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Creating a good working environment where employees are happy, motivated and productive, and therefore engaged, has never been more important. The question is, how can an organisation go about empowering its people?

Marshall Goldsmith wrote in his Harvard Business Review blog, “It isn’t possible for a leader to ‘empower’ someone to be accountable and make good decisions. People have to empower themselves.” Whilst I agree with statement, I do believe there are things managers can do to help their people feel more empowered and confident to make the best decisions.

Give a clear definition of strategy

In some organisations, employee turnover can be due to a lack of opportunity or a lack of knowledge on how individuals contribute to the business and its goals. Therefore, it is important for employees to understand the business strategy, where they fit into it, and how they can support it on a day-to-day basis. In fact, Towers Watson’s Global Workforce Study found that 88% of employees that were highly engaged, understood how their job contributed to the organisation achieving its business goals.

Training for management

Training line managers on how to let go and trust their teams is really important. In many cases, micromanagement can disengage employees and lead them to feel undervalued and unmotivated. If people feel trusted and appreciated by their manager, they are more likely to feel secure and valued, and empowered to make decisions.

Make use of 360° reviews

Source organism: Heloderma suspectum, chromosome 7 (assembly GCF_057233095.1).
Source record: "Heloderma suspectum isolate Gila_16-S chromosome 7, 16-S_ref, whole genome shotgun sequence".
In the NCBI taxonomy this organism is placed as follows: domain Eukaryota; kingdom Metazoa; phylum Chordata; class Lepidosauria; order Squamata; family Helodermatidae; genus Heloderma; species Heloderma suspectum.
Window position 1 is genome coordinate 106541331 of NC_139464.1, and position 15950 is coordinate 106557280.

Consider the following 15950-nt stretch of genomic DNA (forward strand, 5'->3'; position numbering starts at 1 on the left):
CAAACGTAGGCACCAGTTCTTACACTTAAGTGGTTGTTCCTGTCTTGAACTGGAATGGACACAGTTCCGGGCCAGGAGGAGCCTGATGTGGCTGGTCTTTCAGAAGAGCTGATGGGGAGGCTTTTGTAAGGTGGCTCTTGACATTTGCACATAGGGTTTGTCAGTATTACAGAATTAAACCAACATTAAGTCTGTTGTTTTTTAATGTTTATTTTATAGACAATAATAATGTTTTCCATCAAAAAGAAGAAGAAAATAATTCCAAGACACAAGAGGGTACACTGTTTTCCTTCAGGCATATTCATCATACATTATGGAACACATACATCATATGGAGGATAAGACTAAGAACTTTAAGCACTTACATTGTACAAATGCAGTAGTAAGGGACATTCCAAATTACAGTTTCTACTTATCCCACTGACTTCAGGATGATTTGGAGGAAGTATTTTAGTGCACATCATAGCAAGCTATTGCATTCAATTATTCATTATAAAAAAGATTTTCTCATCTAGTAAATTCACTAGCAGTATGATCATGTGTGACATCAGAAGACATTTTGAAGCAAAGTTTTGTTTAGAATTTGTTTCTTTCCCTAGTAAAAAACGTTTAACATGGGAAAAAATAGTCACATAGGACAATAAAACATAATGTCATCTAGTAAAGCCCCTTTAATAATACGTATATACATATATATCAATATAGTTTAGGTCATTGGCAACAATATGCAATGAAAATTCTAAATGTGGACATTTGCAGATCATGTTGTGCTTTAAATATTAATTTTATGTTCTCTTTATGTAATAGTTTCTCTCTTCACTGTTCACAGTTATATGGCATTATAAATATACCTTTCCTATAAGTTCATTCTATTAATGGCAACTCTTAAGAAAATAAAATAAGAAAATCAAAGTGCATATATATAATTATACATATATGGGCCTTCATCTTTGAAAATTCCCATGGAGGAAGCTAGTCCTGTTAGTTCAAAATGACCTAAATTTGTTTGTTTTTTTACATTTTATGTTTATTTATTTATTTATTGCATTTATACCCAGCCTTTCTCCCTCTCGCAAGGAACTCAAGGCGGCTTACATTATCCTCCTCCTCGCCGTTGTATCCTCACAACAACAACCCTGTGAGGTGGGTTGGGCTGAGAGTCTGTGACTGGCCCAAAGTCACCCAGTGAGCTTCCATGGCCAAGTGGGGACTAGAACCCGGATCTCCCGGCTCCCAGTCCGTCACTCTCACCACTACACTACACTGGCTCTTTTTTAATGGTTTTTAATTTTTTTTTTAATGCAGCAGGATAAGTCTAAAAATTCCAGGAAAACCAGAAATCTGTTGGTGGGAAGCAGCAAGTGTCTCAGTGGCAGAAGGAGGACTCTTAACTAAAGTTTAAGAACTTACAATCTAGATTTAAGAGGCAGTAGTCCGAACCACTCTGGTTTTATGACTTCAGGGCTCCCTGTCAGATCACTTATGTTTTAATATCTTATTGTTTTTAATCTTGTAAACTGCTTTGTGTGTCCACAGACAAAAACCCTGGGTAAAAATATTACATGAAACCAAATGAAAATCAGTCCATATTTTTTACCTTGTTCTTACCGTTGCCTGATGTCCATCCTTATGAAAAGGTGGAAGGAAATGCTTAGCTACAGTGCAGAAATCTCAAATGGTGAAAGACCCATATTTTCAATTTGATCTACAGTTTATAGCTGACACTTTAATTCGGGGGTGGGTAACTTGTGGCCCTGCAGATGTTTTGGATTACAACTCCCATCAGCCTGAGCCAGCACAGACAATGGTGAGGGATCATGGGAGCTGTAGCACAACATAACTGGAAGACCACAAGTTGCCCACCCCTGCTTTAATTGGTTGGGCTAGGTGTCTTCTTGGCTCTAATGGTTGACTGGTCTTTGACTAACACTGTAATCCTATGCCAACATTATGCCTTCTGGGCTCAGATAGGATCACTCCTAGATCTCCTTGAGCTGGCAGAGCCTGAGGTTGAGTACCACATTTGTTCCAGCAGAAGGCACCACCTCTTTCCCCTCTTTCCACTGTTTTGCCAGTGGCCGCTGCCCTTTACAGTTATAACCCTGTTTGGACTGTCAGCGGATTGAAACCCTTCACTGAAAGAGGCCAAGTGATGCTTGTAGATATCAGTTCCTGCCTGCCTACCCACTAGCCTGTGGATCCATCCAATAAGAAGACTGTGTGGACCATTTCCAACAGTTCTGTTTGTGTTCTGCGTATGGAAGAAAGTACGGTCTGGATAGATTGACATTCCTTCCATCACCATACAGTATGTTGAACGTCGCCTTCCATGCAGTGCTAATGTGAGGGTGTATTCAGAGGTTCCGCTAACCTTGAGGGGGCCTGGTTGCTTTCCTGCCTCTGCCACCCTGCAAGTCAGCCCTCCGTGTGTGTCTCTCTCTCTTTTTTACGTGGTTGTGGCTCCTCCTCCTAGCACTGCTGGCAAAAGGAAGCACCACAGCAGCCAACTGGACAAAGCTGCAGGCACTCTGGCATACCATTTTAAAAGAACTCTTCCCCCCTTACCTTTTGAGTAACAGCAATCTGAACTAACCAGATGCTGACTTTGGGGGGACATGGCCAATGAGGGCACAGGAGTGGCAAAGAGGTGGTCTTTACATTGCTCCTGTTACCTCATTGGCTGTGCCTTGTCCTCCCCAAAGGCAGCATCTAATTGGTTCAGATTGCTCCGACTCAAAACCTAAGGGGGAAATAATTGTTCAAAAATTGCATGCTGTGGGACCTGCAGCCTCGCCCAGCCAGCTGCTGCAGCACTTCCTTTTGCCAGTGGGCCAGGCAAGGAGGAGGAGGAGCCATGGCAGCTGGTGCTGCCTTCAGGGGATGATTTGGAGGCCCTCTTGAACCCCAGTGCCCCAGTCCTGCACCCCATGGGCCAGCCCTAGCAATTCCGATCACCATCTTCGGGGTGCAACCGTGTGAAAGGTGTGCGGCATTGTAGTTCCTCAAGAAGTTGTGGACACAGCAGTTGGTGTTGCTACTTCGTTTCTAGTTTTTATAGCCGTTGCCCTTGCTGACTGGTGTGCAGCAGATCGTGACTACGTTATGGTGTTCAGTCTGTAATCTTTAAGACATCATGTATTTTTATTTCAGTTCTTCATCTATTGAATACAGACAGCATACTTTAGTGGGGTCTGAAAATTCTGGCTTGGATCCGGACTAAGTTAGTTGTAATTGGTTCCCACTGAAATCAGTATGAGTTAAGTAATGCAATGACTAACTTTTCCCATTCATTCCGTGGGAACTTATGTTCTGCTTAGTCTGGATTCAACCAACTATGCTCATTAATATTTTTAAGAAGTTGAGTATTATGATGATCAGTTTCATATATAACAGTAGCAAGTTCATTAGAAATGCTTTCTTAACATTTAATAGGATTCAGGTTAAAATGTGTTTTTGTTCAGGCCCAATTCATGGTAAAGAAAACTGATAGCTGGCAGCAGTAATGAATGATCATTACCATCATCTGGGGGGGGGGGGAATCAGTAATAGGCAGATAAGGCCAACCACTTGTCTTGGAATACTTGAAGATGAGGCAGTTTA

360° reviews provide a great opportunity for managers and teams to give and receive as much feedback as possible and celebrate success. They can also help identify areas for development, helping people to improve their skill set. Encouraging dialogue between a manager and a team member is vital in building confidence and helping people develop.

Develop appropriate KPIs

Setting key performance indicators on employee retention rates for example can help with measuring rates of employee engagement within the organisation. While many businesses set KPIs for profits and customer feedback, often little is done in formally measuring employee morale.

Ultimately, for people to feel empowered to make decisions they need to feel supported and confident. Managers can play a key role in ensuring this happen by regularly giving constructive feedback and praise, whilst also ensuring their team members understand the bigger picture of the organisation. After all, if more people are empowered it can only result in positive results such as improved engagement and productivity.